I decided to just connect the coax directly to the cable modem (the coax into my cable modem has no splitters from the street; just a few connections would shouldn’t cause signal loss) and see what happened. Combined with my router change, my cable modem connection has been rock solid. Is all this a coincidence? Who knows, but the signal loss issue is quite possible (the cable tech said that the loss was acceptable, however) and what do I have to lose? If there is a surge through the cable line, I’ll lose the cable modem.

Food for thought if you’re having problems with your cable modem.

Air conditioning in coastal San Diego?

I’ve lived in a few places in San Diego over the last 20 years; 4 relatively close to the coast and 3 further inland. In that time, I had air conditioning in the places inland, but rarely used it. In fact, when we lived 20 minutes more inland than we do now, I don’t recall turning on our A/C for the first few years we lived there; we used ceiling fans and just dealt with the warmer days. So when we bought our house and remodeled it, adding A/C didn’t even cross my mind. We’re pretty close to the coast, and I figured we’d get a coastal breeze. Within the first year of living here, I knew that this was a bad decision. It turns out that last year was the hottest year on record in San Diego with 12 days over 90 degrees at the airport whereas there are normally 1-2 days over 90 degrees. I thought maybe I had become a wimp and couldn’t take the heat (well, that still may be true), but the facts confirmed that I wasn’t completely crazy.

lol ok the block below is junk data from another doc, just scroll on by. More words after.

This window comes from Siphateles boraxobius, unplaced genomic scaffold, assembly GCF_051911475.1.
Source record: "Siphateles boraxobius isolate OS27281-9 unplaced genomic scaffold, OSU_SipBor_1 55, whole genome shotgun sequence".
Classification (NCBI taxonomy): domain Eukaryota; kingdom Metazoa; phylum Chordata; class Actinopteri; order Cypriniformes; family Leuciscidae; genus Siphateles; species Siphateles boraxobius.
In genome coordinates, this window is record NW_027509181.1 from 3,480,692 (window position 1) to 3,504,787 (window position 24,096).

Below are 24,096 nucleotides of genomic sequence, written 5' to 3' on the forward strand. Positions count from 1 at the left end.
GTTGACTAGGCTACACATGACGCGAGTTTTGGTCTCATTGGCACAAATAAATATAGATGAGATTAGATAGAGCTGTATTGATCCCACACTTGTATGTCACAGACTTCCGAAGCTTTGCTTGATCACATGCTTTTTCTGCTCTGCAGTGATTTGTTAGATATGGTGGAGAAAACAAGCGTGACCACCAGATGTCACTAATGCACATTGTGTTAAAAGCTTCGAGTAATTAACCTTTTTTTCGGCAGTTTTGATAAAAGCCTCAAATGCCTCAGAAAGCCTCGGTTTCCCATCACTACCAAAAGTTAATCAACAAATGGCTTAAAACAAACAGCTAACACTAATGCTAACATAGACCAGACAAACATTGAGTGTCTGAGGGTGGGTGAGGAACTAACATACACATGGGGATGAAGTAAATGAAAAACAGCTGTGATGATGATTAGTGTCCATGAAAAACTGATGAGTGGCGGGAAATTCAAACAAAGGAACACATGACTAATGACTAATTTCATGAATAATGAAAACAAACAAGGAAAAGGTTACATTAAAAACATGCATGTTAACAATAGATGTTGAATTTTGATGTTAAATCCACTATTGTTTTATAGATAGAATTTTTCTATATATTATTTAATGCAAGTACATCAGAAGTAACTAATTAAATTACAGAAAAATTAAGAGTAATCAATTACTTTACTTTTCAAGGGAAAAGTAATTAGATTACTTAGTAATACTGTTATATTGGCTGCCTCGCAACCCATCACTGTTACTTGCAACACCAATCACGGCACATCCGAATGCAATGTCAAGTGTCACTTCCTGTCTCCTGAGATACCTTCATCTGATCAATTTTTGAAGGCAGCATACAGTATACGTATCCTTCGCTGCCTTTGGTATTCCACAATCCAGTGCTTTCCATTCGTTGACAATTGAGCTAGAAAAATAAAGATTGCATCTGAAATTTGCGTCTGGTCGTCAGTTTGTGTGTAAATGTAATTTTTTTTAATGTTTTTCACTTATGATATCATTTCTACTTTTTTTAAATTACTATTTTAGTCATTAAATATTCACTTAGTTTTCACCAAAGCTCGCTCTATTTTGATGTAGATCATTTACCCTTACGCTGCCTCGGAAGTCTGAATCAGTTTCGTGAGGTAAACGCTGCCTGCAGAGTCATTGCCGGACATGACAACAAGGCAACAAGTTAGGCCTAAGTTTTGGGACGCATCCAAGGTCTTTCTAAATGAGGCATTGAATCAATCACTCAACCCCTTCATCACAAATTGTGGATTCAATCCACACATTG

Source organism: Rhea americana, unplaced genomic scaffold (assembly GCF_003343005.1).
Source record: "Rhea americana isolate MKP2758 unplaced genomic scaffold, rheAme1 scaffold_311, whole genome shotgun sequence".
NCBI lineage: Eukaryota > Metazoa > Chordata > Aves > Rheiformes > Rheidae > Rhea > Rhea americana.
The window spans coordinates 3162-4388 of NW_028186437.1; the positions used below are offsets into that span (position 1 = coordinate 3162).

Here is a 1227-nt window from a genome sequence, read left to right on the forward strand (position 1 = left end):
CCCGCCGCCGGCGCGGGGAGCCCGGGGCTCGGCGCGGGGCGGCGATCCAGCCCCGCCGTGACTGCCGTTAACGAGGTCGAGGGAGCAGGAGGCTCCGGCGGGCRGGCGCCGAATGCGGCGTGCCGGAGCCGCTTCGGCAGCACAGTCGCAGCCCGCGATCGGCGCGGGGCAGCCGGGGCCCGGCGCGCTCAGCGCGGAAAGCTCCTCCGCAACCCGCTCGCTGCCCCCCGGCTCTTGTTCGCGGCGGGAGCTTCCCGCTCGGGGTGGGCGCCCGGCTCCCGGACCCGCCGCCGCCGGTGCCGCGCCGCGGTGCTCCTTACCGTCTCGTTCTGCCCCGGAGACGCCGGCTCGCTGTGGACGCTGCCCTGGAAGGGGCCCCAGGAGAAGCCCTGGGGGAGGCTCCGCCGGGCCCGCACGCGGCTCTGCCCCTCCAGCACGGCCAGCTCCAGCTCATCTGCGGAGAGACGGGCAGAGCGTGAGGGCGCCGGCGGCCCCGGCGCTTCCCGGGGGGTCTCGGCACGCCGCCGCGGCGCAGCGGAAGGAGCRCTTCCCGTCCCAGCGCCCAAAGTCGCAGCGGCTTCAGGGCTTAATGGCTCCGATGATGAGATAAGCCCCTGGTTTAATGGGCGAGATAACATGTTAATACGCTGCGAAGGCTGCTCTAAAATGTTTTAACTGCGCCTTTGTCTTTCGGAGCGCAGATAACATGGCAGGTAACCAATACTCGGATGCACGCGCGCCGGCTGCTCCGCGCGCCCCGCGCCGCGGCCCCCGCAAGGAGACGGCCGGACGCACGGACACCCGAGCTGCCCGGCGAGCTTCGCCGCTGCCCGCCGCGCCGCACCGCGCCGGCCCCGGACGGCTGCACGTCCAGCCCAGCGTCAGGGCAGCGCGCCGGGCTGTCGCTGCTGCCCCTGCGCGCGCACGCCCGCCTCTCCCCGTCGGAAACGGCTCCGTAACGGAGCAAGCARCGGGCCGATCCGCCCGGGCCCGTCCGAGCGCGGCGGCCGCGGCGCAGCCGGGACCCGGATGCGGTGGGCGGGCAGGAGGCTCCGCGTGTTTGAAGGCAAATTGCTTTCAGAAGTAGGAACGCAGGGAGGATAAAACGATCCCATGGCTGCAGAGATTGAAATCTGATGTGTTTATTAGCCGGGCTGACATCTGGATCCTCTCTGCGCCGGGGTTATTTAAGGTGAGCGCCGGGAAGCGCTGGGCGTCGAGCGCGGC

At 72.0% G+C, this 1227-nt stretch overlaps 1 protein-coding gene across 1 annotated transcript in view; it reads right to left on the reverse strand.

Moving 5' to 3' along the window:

So, at the beginning of this year, I had air conditioning installed. It was pretty painless as we already had duct work, a thermostat and a place to put a compressor. Since the installation, we’ve turned it on 3 times. Twice last week because the humidity was so high and one of the days, it rained which required us to close our windows (it was well over 80 degrees outside so closing up the house rapidly increased the house temperature). I really hate to use air conditioning as it is a dry air and it isn’t cheap, but with outside temperatures increasing, this was a wise decision. We still use ceiling fans as much as possible, but knowing that we have this backup just makes our house even more comfortable.

EdgeRouter Lite and VPN Connections

When I was going through a variety of routers before I ended up with the EdgeRouter Lite, I found that my connection to my work VPN would drop several times a day which became quite annoying. The connection was a standard Cisco IPSec VPN connection using the built in Mac VPN Client. I’ve setup VPNs before (site to site using Cisco boxes) as well as a VPN Server (OS X), so I do have some experience with VPNs. I tried to tweak settings (OS X’s VPN client is built on top of raccoon) to no avail.

After I setup the EdgeRouter Lite, I tried to connect to my VPN and found that the VPN (except for 1 day) remained connected for the entire day! This was great news and is likely due to how the router handles NAT. For people that work from home, maintaining a connection to a VPN is absolutely vital. Some router manufacturers might not care much about this as they figure that home users don’t use VPNs; this is an oversight that I’m glad the enterprise grade EdgeRouter Lite handles well.

Yet another reason that I’m pleased with the EdgeRouter Lite.

Review: Ubiquiti Networks EdgeRouter Lite

Earlier this year I started to have problems with my Internet connection. As most people do, I blamed my cable company. I filed a trouble ticket and a technician came out. He checked the signals, replaced a few connectors and called it good. After he came out, I still experienced blips where I completely lost connectivity for up to 30 seconds. The tech suggested I try replacing my router. As I’ve never had problems with Apple routers (I have a Time Capsule), I basically said “whatever”.